Migraine Prevention Study - Melatonin vs. Amitriptyline

Patient Expert
Medically Reviewed

In 2016, there was an interesting study about melatonin for migraine prevention.

The Study:

Study introduction: "Melatonin has been studied in headache disorders. Amitriptyline is efficacious for migraine prevention, but its unfavourable side effect profile limits its use."

Study methods:

This was a randomized, double-blind, placebo-controlled trial. That means:

  • Participants were randomly assigned to the different study groups,
  • Neither the participants nor the researchers knew which group was getting which treatment group, and
  • The study was controlled by one group getting placebo rather than active medication.

A total of 438 patients were recruited and assessed for eligibility with 196 of them randomized into the study. Study participants were:

  • Male and female;
  • Aged 18 -65 years;
  • Had migraine with or without aura as defined by the International Headache Society's International Classification of Headache Disorders, 3rd edition (ICHD-3); and
  • Were experiencing two to eight migraine attacks per month when they enrolled in the study.

The study began with a four-week period to establish baseline measurements for the participants.

The opening four-week period was followed by a 12-week treatment period with patients randomized into one of three groups with the medications taken at bedtime:

  1. Placebo.
  2. 3 mg melatonin, or
  3. 25 mg amitriptyline.

The primary efficacy outcome measure was the number of migraine days per month, comparing the initial four-week baseline period with the final four weeks of treatment.

Secondary endpoints included:

  • Migraine intensity,
  • Length of migraine attacks,
  • Acute medication usage, and
  • Achieving greater than 50% reduction in migraine days.

Study results:

Mean migraine frequency reduction was

  • 2.7 migraine days in the melatonin group,
  • 2.2 migraine days in the amitriptyline group, and
  • 1.1 migraine days in the placebo group.

Melatonin significantly reduced migraine frequency compared with placebo, but not to amitriptyline.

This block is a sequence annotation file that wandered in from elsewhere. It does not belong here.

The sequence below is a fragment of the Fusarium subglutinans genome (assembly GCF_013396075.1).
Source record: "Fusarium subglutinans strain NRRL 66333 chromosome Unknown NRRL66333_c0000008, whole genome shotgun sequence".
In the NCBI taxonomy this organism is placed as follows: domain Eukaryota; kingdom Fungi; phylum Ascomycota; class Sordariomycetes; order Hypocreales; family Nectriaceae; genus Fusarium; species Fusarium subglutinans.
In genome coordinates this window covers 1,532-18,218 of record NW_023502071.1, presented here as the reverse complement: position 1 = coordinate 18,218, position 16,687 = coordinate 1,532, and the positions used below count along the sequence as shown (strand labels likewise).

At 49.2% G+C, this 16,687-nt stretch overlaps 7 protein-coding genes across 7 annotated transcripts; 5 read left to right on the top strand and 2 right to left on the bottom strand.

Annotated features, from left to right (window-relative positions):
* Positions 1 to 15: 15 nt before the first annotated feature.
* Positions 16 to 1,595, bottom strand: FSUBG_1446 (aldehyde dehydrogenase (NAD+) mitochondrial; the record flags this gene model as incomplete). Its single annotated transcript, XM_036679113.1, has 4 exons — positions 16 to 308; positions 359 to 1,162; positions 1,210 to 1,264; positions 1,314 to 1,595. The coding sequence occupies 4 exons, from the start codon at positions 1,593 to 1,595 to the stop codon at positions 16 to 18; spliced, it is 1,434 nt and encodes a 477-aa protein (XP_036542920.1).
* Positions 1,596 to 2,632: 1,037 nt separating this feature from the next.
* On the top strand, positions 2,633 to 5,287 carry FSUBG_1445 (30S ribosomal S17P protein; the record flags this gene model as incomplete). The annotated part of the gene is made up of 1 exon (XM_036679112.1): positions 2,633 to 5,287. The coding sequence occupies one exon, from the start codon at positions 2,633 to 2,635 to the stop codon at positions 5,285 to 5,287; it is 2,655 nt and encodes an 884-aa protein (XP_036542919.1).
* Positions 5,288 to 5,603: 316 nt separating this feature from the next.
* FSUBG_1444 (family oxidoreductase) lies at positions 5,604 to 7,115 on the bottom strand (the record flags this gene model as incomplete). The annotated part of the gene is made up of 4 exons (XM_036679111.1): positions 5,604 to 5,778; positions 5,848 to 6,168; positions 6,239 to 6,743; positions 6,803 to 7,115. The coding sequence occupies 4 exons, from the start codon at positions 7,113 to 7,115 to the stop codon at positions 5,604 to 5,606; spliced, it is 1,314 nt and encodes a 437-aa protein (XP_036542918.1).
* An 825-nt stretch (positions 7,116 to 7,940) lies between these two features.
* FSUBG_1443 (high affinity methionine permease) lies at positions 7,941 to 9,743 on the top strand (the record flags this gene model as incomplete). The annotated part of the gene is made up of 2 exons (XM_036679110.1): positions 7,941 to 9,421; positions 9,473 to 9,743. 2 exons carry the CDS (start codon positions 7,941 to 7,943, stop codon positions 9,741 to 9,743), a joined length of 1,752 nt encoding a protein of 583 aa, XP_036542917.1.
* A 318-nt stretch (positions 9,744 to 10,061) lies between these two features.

Melatonin was superior to amitriptyline in the percentage of patients with a greater than 50 percent reduction in migraine frequency.

Melatonin was better tolerated than amitriptyline.

Some patients in the melatonin group experienced weight losss.

A slight weight gain was experienced by some patients in the placebo group.

Significant weight gain was experienced by some patients in the amitriptyline group.

Study conclusions:

"Melatonin 3 mg is better than placebo for migraine prevention, more tolerable than amitriptyline and as effective as amitriptyline 25 mg."

Summary and Implications for Patients:

Amitriptyline has long been prescribed for migraine prevention, but many patients have been unhappy with its side effects, especially weight gain. This study was well designed, but the sample size was small, with only 196 participants. With small studies such as this one, it's customary for larger studies to be conducted as well in order to replicate the results before the conclusions are fully accepted.

This small study indicates that melatonin may be a viable substitute for amitriptyline, but melatonin also has contraindications and potential side effects, and it's recommended for short-term use only, i.e., no longer than two months. Care must be exercised when choosing a melatonin supplement. Those that are lab-created are considered safer than those made from animal sources, which might contain contaminants. Patients considering taking melatonin should discuss it with their doctors first.


Gonçalves, Andre Leite' Ferreira, Adriana Martini; Ribero, Reinaldo Teixeira; Zukerman, Eliova; Cipolla-Neto, José; Peres, Mario Fernaando Prieto. "Randomised clinical trial comparing melatonin 3 mg, amitriptyline 25 mg and placebo for migraine prevention (http://jnnp.bmj.com/content/early/2016/05/10/)." J Neurol Neurosurg Psychiatry. Published Online First. May 10, 2016.

Bauer, Brent A. MD. "Melatonin side effects: What are the risks?" The Mayo Clinic. November 11, 2014.

Answered by David Watson, MD